The amount of water you add to the dough affects how open the crumb is in the final result (open crumb means bigger holes and a softer texture). The higher the water level, the more open the crumb will be. The caveat to that is that a wetter dough is far more difficult to handle.
Soaking whole grain flour overnight before adding it to the final dough mixture will allow the bran in the wheat to soften and become more flexible. Then, when you add it to your recipe, it won’t affect the gluten as much by cutting the developed strands and losing all the gas build up.
Bread recipes need A LOT of strength to rise properly. And for sourdough, that strength is going to come from your starter. If you have made a starter from scratch, it should be at least 2 months old for it to be strong enough to rise bread properly.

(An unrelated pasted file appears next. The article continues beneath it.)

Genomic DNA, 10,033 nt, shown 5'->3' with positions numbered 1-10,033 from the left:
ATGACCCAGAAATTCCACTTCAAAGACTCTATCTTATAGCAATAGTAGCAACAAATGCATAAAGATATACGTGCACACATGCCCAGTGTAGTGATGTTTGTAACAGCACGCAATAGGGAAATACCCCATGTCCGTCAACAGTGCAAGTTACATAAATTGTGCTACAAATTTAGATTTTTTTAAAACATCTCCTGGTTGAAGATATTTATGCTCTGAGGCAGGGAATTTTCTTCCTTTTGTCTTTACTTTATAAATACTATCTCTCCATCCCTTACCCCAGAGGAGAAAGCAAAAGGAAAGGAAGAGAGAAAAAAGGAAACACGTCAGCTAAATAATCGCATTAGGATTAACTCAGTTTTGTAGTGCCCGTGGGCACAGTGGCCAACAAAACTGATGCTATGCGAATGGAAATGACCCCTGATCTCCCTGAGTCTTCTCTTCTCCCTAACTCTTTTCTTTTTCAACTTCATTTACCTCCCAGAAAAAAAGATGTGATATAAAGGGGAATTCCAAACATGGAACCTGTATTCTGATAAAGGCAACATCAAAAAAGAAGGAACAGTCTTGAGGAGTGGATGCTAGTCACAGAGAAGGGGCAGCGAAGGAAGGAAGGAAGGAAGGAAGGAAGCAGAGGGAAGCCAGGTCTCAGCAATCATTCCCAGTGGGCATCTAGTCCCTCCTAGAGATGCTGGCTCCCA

Mixing baking soda into the dough at the shaping stage (just after the bulk ferment) will give sourdough bread an extra boost and help it become lighter and more airy. Baking soda is a heavy alkaline and reacts with the strong acidity of sourdough. The reaction gives off gases that help decrease the density of the dough. Sometimes you can see the reaction before your very eyes!